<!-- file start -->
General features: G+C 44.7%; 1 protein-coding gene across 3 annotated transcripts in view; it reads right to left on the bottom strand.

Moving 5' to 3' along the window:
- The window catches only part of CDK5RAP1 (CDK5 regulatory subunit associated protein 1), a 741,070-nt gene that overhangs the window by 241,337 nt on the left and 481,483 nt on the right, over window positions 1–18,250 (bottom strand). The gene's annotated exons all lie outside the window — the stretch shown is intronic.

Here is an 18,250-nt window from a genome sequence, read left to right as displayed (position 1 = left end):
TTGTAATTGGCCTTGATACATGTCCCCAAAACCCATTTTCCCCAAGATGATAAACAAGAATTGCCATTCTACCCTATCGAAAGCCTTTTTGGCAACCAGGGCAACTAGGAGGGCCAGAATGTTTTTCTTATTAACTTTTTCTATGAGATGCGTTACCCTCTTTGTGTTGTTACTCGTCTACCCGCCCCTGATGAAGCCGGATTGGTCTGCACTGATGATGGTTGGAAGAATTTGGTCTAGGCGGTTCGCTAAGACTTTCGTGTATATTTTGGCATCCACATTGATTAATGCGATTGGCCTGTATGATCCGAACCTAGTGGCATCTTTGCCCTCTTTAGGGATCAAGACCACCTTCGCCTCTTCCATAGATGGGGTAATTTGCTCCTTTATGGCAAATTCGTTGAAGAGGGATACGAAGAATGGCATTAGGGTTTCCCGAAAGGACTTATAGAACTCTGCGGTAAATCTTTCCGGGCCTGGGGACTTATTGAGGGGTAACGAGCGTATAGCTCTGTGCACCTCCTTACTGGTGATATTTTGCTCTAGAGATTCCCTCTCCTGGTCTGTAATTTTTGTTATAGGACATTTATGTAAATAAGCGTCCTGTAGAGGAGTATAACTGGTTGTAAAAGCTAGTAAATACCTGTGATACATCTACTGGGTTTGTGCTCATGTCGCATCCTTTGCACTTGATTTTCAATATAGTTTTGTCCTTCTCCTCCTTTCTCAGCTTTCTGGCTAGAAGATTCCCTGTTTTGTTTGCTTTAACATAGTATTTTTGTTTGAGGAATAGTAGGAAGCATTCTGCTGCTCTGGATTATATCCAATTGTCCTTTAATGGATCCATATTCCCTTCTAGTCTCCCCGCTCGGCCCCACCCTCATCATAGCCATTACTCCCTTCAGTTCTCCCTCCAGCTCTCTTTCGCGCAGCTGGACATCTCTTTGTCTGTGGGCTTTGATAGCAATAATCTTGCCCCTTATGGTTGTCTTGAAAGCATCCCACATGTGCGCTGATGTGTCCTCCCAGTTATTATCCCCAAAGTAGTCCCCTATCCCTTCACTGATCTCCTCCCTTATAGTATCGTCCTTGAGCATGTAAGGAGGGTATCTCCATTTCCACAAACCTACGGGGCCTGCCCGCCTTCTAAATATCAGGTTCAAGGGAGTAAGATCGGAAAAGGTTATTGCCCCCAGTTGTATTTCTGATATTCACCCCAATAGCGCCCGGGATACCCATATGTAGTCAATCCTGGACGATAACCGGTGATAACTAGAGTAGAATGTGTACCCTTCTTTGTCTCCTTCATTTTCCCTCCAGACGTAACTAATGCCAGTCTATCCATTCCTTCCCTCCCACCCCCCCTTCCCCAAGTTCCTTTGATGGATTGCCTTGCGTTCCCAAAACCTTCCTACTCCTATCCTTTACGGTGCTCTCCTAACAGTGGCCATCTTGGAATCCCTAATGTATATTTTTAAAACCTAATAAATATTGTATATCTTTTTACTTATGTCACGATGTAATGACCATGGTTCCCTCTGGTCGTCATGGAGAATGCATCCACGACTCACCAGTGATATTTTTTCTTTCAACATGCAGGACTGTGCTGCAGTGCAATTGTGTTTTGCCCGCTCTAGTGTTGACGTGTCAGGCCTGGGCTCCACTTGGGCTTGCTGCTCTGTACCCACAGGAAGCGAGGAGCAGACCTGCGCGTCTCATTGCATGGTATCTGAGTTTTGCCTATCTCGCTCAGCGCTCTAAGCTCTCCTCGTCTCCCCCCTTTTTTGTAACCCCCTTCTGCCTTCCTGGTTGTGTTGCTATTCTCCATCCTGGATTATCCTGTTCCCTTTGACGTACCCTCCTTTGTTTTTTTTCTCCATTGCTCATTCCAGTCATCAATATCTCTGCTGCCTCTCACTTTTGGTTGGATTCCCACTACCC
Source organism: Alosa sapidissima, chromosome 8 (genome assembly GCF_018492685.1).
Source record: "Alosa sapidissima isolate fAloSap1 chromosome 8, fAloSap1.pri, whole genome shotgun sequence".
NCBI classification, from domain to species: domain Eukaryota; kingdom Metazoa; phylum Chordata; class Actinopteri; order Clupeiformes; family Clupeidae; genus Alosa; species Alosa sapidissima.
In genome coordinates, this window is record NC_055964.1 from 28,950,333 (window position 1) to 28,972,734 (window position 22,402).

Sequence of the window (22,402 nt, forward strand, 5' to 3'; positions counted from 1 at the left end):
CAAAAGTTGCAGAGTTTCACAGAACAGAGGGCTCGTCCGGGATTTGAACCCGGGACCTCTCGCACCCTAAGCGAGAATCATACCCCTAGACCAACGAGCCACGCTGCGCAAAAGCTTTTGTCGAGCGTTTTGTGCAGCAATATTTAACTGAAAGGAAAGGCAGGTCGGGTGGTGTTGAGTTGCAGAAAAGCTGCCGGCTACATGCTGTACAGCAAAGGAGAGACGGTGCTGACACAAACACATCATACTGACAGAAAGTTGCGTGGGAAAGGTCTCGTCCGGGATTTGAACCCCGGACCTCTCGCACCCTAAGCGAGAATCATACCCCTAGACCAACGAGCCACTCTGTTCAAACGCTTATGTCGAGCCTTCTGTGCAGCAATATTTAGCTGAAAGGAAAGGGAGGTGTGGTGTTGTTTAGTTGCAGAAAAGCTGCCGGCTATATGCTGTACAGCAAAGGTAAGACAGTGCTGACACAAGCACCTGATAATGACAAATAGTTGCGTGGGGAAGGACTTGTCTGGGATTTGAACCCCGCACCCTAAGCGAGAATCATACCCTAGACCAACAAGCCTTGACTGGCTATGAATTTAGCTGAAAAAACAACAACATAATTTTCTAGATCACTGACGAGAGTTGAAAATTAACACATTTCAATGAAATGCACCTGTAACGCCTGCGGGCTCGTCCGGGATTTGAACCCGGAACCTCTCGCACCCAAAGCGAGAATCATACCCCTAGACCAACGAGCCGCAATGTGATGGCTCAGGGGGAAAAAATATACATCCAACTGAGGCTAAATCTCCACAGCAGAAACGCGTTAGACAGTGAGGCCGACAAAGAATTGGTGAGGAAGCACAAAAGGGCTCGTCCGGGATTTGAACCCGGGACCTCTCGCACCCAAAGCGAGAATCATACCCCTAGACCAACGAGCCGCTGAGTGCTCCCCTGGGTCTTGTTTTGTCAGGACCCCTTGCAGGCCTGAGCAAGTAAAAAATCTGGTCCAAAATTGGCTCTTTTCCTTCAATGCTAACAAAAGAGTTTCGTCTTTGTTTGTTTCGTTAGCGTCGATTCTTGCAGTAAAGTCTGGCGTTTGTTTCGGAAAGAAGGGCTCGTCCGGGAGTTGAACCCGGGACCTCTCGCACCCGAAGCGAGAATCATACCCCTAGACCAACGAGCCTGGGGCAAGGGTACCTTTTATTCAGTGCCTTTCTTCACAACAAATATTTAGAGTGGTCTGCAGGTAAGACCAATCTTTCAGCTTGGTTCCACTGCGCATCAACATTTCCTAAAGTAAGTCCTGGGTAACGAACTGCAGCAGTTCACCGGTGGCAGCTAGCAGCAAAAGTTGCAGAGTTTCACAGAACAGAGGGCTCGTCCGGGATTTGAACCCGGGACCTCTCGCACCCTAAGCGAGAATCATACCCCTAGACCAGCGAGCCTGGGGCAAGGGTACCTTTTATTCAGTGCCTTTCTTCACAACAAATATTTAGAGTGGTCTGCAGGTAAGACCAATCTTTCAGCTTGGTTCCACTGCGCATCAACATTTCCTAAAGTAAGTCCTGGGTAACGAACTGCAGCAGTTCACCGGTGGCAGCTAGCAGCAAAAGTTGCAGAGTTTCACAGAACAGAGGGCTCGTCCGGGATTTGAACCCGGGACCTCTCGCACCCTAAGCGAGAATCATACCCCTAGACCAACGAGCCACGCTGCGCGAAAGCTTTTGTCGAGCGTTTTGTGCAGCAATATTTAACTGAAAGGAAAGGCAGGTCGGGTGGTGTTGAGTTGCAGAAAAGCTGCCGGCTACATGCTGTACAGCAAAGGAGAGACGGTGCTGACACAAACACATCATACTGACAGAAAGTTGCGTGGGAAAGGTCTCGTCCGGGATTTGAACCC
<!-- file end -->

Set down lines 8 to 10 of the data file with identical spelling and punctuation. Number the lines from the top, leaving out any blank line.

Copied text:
NCBI classification, from domain to species: domain Eukaryota; kingdom Metazoa; phylum Chordata; class Actinopteri; order Clupeiformes; family Clupeidae; genus Alosa; species Alosa sapidissima.
In genome coordinates, this window is record NC_055964.1 from 28,950,333 (window position 1) to 28,972,734 (window position 22,402).

Sequence of the window (22,402 nt, forward strand, 5' to 3'; positions counted from 1 at the left end):